“He was an incredibly supportive colleague and encouraged and influenced my photography in so many ways,” said reporter Mary Frost. “Henrik instantly zoomed in on something in photos that I would have overlooked. He was unstinting in his quest for achieving the greatest product artistically and journalistically that he could produce, week after week. And he knew the players and the issues intimately.”
“Henrik was the consummate gentleman and the consummate journalist,” said reporter Paula Katinas. “I always admired his writing talent. He could make any story lively and interesting. He was a pro.”
“Henrik and I first met when I was a rookie reporter at the Heights Press back in 1983,” said Religion Editor Francesca Norsen Tate. “He brought to my attention an error in the headline of my story about the retirement of the Rev. Dr. Harry Kruener, then-senior minister of Plymouth Church. I had made the common rookie mistake of saying that Dr. Kruener had preached his ‘final sermon’ at Plymouth instead of his ‘farewell’ sermon. Henrik pointed this out to me with great gentleness and even a humorous twinkle in his eye.”
“Henrik was a true gentleman and will be missed immensely,” said Alice Peters, business manager at the Eagle.
Fascination with the Promenade
While still with NBC, Krogius began to research the somewhat mysterious origins of the Brooklyn Heights Promenade and its cantilevered deck, which was built in 1951. He received three grants to study the possibilities for a better relationship between urban highways and pedestrians -– but found nothing equal to the Promenade, which he called “the most remarkable, unusual segment of any highway maybe anywhere.”
In 1953, while on leave from the Air Force, he wrote to Robert Moses, New York’s all-powerful “master builder,” to voice his disagreement with an unpopular plan to build 70-foot warehouses on Furman Street, effectively blocking the view from the Promenade.
He received a personal, two-page reply, beginning “Dear Lieutenant,” which contended that Krogius simply didn’t understand the complications of zoning. (The warehouses, however, were never built.)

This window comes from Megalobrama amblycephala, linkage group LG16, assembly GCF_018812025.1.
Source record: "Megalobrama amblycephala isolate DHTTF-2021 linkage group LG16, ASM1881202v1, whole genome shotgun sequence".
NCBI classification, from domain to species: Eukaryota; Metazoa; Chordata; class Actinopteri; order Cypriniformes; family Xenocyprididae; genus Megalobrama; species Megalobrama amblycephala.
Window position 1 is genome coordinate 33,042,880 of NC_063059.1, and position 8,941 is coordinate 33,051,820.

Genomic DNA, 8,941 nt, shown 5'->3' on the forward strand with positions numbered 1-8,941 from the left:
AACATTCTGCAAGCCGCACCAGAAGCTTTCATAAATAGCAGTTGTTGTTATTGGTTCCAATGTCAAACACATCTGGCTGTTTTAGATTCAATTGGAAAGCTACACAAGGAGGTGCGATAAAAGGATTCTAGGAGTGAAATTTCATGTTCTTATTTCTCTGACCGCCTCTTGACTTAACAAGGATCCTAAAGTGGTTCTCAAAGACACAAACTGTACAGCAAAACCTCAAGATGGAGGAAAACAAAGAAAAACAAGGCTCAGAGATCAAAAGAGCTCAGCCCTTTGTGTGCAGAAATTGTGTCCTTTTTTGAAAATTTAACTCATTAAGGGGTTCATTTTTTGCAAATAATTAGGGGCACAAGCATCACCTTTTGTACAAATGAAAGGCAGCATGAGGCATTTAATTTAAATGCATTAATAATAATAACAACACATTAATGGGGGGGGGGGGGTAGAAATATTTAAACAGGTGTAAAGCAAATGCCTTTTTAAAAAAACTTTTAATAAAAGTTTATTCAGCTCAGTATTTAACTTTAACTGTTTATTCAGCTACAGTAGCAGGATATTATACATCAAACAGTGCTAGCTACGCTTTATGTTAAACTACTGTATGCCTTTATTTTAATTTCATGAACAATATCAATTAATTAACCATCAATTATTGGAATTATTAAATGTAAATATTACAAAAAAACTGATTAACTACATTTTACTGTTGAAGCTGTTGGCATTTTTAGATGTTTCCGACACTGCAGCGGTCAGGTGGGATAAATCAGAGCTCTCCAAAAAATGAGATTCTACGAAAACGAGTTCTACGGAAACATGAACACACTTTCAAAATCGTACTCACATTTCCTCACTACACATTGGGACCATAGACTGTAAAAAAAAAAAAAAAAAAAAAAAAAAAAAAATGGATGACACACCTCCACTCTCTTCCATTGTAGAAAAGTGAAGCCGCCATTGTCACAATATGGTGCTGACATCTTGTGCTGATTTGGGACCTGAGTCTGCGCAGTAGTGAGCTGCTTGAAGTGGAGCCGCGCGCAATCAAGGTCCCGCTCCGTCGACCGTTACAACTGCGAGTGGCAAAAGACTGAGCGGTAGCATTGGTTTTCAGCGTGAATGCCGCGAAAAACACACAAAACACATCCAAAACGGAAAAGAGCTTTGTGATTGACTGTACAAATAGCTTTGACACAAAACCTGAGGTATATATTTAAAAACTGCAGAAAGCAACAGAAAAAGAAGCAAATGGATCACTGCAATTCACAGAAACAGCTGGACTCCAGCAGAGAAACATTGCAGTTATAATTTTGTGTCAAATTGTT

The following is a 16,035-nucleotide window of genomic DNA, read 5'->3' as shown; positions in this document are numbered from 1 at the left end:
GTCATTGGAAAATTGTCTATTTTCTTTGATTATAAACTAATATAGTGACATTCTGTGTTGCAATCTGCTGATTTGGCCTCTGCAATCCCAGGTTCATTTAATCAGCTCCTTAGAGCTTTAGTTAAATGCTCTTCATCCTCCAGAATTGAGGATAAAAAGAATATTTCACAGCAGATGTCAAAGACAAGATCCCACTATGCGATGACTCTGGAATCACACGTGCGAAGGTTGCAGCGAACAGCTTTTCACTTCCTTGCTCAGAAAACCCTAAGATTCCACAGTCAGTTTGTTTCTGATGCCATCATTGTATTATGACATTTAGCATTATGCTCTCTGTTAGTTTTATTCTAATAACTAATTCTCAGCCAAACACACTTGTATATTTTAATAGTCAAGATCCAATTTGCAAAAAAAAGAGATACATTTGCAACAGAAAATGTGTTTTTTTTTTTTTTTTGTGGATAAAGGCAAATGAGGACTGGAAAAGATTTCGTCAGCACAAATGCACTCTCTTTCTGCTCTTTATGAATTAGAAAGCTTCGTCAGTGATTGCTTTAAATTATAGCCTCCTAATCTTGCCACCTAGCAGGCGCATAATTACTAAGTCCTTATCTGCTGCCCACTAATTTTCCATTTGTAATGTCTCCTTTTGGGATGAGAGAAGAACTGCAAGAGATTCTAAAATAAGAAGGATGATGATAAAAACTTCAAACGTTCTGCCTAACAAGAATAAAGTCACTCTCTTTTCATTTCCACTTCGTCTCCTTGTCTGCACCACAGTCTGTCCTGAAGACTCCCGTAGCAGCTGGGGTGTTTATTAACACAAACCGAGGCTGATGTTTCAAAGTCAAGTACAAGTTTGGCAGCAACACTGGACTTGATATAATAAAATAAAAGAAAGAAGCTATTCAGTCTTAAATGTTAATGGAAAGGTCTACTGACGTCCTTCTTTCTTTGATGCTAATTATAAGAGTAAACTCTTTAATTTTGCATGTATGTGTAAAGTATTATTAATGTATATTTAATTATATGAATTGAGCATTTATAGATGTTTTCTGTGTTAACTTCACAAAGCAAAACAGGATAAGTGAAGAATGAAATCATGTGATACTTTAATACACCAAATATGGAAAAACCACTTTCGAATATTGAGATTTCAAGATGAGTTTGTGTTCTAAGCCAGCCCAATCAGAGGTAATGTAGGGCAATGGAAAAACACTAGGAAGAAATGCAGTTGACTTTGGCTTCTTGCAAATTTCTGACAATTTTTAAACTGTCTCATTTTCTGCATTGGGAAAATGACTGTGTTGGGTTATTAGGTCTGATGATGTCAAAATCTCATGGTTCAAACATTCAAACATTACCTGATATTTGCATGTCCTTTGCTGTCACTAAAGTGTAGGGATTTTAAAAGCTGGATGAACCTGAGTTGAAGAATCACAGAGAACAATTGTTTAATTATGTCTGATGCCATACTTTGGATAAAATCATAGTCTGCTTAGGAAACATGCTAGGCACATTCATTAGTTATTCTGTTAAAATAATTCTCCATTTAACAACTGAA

Krogius was also a leader in the campaign to create Poxabogue County Park, which led to the Long Pond Greenbelt, an interconnected expanse of ponds, woods and wetlands that stretches from Sag Harbor to Sagaponack in Long Island.
A Poxabogue summer resident since 1965, Krogius and his wife Elaine lobbied town and county legislators, eventually resulting in the purchase of land by condemnation by the county. Krogius later served for several years on the board for the Group for the East End and he and his wife were honored as the first Champions of the Greenbelt by the Friends of the Long Pond Greenbelt in 2008.
Born in Finland, Krogius came to New York in 1939 at the age of 10 and spent his teen years in Brooklyn Heights. He studied architecture at Harvard and journalism at Columbia. From Columbia, he received a Pulitzer Traveling Scholarship that formed the basis of his travel and freelance reportage from Europe, Asia and Africa in 1954-56, travels that were extended by another photography prize.
Journalism was in his blood. “My mother’s parents ran a newspaper for Swedish-speaking Finns [Finska Amerikanaren] from Sunset Park in the late 1800s or early 1900s,” he said. His mother attended Columbia Journalism School. “It was the first mother-son combination to have gone to Columbia Journalism School,” he told this paper.
At the end of 1990, Heights Press publisher J. Dozier Hasty invited Krogius to be the paper’s editor. “Following the development that led to Brooklyn Bridge Park has to be the biggest single story we followed during those years,” Krogius said in a past interview.
Besides his wife Elaine Taylor Krogius, a retired arts librarian, Krogius leaves two sons, Sven and Tor Krogius; his brother Tristan Krogius; and two grandchildren: Max Krogius, Tor’s son, and Emma Halper, Tor’s daughter.
A memorial service will be held at Grace Church in Brooklyn Heights on November 5 at 10 a.m.